Does résumé length matter? A poll and 13 career authorities who say it does

As I was reviewing a client’s résumé, the first thing that stuck me was its length. It was four pages long. It’s not that I’m opposed to a four-page résumé. As I’ve said in the past, “If you have the goods, length doesn’t matter.” And I’m sure many resume writers would agree.

Page length was not my only focus. I also harped on the “so what?” factor. For each action I asked him, “What was the impact of your actions on the organization?” Did he save time, increase participation, improve processes, et cetera? Sure enough, there were some significant impacts.

By the time we were done, his résumé was a healthy three-pager. Are you thinking that three pages is too long? I don’t blame you for thinking that. Based on a poll I created on LinkedIn, the majority of people think a three-page résumé is too long. Who said the debate of resume length is dead?

The 1,007 people who took the poll certainly have an opinion.

The poll question was, “How many pages should a résumé be for someone with more than 5 years of stellar employment experience?” The possible answers were: “one page,” “two pages,” or “two or more pages.”

The clear winner was two pages, garnering 62% of the vote. One page came in a distant second place with 27%, and two or more pages came in last with 11%. I guess I lost big time; I voted for two pages or more. But as I’ve said, “If you have the goods, length doesn’t matter.” To a point.

Note: I also clarify by saying the work history must be within 15-years. You don’t want to go back 30- or 40-years in your work history and, thereby, produce a seven-page résumé or, more to the point, information that isn’t relevant and might reveal your age.


Here are some of the comments people posted with the poll. I hope no one takes umbrage with me for posting their thoughts. Of the 65 comments, I’ve chosen some of the ones that stood out.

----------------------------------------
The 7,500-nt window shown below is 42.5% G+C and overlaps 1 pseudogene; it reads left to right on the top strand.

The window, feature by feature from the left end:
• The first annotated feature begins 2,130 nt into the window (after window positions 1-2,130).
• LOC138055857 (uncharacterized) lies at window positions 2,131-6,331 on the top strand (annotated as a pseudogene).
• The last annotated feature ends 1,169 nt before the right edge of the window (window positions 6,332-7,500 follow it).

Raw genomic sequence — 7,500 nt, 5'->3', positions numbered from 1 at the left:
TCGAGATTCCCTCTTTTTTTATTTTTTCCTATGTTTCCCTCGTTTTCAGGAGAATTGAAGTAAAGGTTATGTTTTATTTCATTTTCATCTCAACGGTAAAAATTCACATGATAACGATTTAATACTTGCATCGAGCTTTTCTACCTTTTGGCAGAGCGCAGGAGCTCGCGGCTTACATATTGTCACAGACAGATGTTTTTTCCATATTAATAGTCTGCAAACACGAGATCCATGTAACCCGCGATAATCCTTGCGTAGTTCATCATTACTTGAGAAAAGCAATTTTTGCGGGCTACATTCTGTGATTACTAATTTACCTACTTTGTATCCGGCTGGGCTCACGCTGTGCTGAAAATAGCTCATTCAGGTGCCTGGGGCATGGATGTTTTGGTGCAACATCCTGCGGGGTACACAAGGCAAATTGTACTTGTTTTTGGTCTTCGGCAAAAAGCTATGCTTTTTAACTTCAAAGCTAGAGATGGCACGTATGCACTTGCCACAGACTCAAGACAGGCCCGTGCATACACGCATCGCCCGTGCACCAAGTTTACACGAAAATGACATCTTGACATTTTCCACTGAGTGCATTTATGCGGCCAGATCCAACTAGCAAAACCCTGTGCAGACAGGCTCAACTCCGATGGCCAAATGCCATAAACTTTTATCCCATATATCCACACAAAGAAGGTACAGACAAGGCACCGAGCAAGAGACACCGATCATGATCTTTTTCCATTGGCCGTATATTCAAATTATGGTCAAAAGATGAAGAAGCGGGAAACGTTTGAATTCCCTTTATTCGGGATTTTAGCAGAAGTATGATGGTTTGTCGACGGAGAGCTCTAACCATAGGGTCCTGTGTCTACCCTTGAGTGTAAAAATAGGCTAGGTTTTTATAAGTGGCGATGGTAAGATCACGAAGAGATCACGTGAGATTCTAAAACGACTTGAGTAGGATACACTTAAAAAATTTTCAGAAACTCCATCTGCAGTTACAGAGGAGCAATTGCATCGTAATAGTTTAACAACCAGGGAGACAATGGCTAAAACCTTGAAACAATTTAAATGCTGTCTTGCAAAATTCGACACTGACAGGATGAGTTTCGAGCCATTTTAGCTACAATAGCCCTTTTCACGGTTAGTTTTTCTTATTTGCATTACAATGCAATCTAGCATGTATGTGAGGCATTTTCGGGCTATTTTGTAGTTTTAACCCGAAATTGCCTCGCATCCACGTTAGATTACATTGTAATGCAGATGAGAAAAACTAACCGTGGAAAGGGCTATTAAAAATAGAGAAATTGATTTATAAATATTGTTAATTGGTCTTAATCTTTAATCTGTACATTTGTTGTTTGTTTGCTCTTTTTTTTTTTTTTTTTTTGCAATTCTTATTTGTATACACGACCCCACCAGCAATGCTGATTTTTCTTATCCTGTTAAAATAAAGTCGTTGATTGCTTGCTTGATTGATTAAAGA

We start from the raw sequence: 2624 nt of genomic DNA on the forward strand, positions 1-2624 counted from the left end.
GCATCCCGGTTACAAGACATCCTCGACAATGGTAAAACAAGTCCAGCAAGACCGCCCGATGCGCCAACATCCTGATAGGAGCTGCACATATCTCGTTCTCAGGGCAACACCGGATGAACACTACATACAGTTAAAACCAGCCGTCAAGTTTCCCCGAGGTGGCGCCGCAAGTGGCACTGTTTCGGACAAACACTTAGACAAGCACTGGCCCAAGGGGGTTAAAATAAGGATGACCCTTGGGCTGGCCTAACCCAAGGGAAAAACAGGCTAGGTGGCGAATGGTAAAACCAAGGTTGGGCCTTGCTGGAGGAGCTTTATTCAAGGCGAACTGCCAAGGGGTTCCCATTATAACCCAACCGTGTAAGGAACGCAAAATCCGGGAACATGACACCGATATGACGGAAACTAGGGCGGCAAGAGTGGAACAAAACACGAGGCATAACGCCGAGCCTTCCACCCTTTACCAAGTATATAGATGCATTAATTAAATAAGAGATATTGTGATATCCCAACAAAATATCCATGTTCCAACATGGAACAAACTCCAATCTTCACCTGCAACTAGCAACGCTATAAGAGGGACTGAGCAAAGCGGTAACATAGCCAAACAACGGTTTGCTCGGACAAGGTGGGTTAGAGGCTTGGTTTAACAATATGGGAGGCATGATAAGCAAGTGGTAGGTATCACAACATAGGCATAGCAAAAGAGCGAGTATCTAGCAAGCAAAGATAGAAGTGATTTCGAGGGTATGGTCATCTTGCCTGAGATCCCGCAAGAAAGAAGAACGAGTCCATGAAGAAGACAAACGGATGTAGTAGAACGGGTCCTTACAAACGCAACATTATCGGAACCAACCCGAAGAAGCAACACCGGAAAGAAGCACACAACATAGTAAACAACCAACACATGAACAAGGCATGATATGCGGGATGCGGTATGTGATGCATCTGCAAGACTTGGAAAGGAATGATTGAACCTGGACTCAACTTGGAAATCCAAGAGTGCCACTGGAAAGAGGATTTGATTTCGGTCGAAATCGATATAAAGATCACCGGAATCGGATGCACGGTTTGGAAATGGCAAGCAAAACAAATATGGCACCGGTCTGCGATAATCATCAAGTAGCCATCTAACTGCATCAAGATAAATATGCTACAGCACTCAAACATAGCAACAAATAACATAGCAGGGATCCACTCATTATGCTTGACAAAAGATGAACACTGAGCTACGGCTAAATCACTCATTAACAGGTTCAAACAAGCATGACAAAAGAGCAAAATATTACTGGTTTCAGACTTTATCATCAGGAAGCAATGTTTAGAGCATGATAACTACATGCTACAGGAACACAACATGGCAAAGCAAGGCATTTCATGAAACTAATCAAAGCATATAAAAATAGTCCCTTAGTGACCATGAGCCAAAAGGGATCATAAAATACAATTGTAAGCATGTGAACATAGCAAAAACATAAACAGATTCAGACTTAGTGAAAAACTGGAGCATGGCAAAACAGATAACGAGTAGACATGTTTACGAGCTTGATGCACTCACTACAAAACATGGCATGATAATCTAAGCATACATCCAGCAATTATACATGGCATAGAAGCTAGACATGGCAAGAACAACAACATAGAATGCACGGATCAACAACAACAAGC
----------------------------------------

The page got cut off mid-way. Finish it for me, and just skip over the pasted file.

Aiming for one page is a good exercise in writing in a targeted way and concisely. However, for many professionals who need a straightforward résumé to convey their qualifications for an area of expertise, 2 pages is sufficient and helpful. And, every once in a while, a 3-page résumé is warranted. (I feel the “boo” coming at me from some people in typing that statement.)

Rachel Akers

Bob McIntosh, CPRW, I completely ditto Rachel Akers. I rarely write a one-page résumé for someone with significant experience. As a recruiter, I always felt like I didn’t have enough info on a candidate for my hiring manager when there was only a one-page résumé. It left way too many questions.

Ashley Watkins

I completely agree with you, Rachel Akers and Bob. Résumé length is different for different people. For many, 2 pages are sufficient, but for some, the content may extend to 3 pages. My executive-level clients often need more, but the content is always strategically selected with the audience top of mind. Ask and answer: “does this detail matter to THIS audience?” If not, remove it.

Adrienne Tom

Agreed. I hate rules when it comes to page length, Bob McIntosh. Each person is different and has different types of experiences. We can’t box someone in with one page just because they have five-years experience. Some of the college/new grads I work with gained so much work experience in and immediately after college that it really breaks the one-page “rule”.

Erin Kennedy

It’s funny, one of the most frequently asked questions of Recruiters is about resume length. I think the answer is: It depends on how much experience you have. For a new grad, one page might be sufficient. For someone who has been in the workforce for years, 2+ pages is fine. Contrary to popular belief, Recruiters and hiring managers want to see details. Also, if we see a candidate that we like, we won’t be counting resume pages!

Cynthia Wright